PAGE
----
Thank you to St Martin’s Press for the review copy via NetGalley!
I’m going to start this review by saying how much I wanted to like this book. I tend to love books that follow the hate to friendship to love path. They’re often gooey and sappy and adorable. Unfortunately, this book really didn’t do it for me.
Mr Nice Guy follows Lucas – an aspiring writer (and current fact checker at a major magazine) who is seeking a way up the corporate ladder. After a random hookup with Carmen (a prolific sex column writer) he finds his personal life is suddenly tabloid fodder. Instead of sitting idly by, he writes an anonymous response and inadvertently starts a biweekly column that starts a media frenzy. Along the way, the two clash and develop from hate to friendship to something more.
One thing that really detracted from this book were the long inner monologues that the characters had a tendency to go on. Don’t get me wrong, I realize that these can be a powerful plot tool to show character growth, but when over used they tend to make characters sound preachy and over-inflated. Both Lucas and Carmen constantly went on long, self important monologues about what they had learned in the five pages since their last monologue. It was all a bit over the top for me. On the whole, the plot really dragged most of the book. The book could have been significantly reduced and it would have been a more enjoyable read.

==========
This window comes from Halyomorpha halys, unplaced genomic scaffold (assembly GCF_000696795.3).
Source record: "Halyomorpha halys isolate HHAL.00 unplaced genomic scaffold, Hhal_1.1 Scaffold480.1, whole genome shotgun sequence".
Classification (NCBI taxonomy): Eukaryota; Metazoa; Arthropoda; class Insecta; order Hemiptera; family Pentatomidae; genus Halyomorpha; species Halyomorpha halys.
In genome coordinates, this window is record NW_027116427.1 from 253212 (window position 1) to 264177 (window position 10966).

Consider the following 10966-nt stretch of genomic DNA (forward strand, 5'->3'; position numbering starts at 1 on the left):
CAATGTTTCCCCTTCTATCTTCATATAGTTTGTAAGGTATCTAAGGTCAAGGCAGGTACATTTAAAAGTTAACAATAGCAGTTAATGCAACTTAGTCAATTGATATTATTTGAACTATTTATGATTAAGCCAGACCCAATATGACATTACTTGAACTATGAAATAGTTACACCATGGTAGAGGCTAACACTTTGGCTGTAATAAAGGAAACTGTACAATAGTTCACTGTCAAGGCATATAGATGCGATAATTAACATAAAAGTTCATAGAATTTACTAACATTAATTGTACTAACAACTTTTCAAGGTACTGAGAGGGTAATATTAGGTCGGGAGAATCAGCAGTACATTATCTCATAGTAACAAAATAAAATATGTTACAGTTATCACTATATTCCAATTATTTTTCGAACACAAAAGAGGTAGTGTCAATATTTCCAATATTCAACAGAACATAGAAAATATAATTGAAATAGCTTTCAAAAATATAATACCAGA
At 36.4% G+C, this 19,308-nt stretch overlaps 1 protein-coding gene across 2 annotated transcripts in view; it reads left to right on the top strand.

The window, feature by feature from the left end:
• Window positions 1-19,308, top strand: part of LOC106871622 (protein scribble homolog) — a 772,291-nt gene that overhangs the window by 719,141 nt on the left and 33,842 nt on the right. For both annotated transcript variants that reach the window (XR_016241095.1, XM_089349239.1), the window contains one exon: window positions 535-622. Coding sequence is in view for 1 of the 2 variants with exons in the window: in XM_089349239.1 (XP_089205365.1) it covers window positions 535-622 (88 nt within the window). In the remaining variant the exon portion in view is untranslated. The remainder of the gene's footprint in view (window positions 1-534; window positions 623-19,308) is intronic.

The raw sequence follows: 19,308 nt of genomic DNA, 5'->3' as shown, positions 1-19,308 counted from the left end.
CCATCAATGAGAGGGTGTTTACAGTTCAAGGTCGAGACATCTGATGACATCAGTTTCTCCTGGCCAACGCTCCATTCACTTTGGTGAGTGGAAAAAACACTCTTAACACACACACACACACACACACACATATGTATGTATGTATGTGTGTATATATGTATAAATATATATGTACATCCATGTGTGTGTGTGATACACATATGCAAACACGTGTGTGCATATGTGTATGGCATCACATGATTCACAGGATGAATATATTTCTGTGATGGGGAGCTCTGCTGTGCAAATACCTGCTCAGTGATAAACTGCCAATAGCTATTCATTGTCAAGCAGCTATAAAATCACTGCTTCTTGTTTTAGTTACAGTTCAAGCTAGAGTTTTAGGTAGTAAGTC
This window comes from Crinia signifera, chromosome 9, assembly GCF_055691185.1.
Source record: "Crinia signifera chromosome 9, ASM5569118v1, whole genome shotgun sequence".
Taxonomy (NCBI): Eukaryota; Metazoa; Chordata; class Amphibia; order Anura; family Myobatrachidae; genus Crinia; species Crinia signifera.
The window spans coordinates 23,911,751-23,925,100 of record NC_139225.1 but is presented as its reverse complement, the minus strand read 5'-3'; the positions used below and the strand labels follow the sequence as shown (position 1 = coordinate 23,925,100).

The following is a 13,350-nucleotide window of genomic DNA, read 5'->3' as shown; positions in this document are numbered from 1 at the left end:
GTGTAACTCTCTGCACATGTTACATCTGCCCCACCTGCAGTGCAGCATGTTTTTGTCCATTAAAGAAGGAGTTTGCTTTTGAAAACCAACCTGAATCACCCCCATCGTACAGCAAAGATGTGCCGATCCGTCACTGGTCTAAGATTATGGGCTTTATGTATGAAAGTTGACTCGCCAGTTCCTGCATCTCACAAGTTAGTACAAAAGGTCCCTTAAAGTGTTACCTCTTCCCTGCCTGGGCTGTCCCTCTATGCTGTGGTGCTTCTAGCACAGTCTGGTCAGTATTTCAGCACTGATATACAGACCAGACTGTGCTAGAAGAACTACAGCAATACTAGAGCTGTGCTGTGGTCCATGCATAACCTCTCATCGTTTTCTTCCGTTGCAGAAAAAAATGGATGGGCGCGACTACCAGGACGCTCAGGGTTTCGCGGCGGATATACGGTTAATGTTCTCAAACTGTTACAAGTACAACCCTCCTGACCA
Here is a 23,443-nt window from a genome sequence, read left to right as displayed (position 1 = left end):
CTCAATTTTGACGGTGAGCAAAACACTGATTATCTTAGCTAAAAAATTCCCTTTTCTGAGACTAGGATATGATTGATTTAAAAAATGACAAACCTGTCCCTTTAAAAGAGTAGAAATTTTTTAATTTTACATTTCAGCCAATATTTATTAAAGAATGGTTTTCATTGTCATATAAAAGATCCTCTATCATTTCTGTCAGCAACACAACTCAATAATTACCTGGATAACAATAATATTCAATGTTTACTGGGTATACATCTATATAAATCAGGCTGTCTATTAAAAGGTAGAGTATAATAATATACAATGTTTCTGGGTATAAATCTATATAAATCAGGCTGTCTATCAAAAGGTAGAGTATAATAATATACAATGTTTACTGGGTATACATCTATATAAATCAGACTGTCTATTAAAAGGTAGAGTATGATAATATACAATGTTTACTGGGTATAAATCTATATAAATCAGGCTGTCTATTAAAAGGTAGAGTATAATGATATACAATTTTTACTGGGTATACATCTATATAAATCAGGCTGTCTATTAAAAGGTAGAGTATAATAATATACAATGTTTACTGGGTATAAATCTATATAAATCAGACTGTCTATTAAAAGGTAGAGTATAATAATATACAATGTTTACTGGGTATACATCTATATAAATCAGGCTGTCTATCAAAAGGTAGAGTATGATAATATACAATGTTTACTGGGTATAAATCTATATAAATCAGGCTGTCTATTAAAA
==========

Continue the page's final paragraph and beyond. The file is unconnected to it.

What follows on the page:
Let’s focus in on the two main characters: Lucas and Carmen. The story is told from both of their points of view, which did add a certain amount of depth to the book. However, I found both of them to be insufferable for most of the book. Carmen could have been one of the characters I love most: a tough, takes no shit, career oriented woman. However, she turns out to be a stubborn and immature person who never takes ownership of her own choices. She’s a woman who is trying to claw her way out of the writing corner she has painted herself into. Specifically, she decides to write a sex column knowing that there isn’t much growth potential, and then is upset and blames everyone but herself for the rest of the novel when she is stuck in a career without upward mobility. Honestly, it just really bothered me that she never owned her own choices, she just continued to languish in a job that made her miserable and pointed fingers at everyone else.
Lucas is a naive new New York-er looking to cut his teeth in the world of journalism. He is also trying to get out there in the big city. He is the archetypal ‘nice guy’ (ie. I was nice to you and now you owe me a relationship), which would have been fine if it was used as a starting point for his personal growth. Unfortunately, he never really grew as a character past this expectation that if he was nice enough to a woman she would fall head over heals for him. Everything he did was driven by his need for the women around him to want to be with him: even his big final act was driven by the need to win the affection of a woman who had time and time again told him her expectations did not match his. He constantly disregarded what the women around him said: for example, he started hooking up with a woman who stressed from the start that she was not looking for a relationship, but he decided that they were in love. He then got upset when she broke things off with him for not respecting the boundaries she had set, and instead of reflecting on the missteps he had made, he made her out to be the villain for standing by WHAT SHE HAD TOLD HIM SINCE THE BEGINNING.
On the whole, this was just not a great book. The plot dragged and the characters were overly self important. The sort of half redemption that Lucas and Carmen got was too little, too late, and made me wish I didn’t sink as much time into this book as I did. It wasn’t my cup of tea, an moving forward I think I might be taking a break from this genre.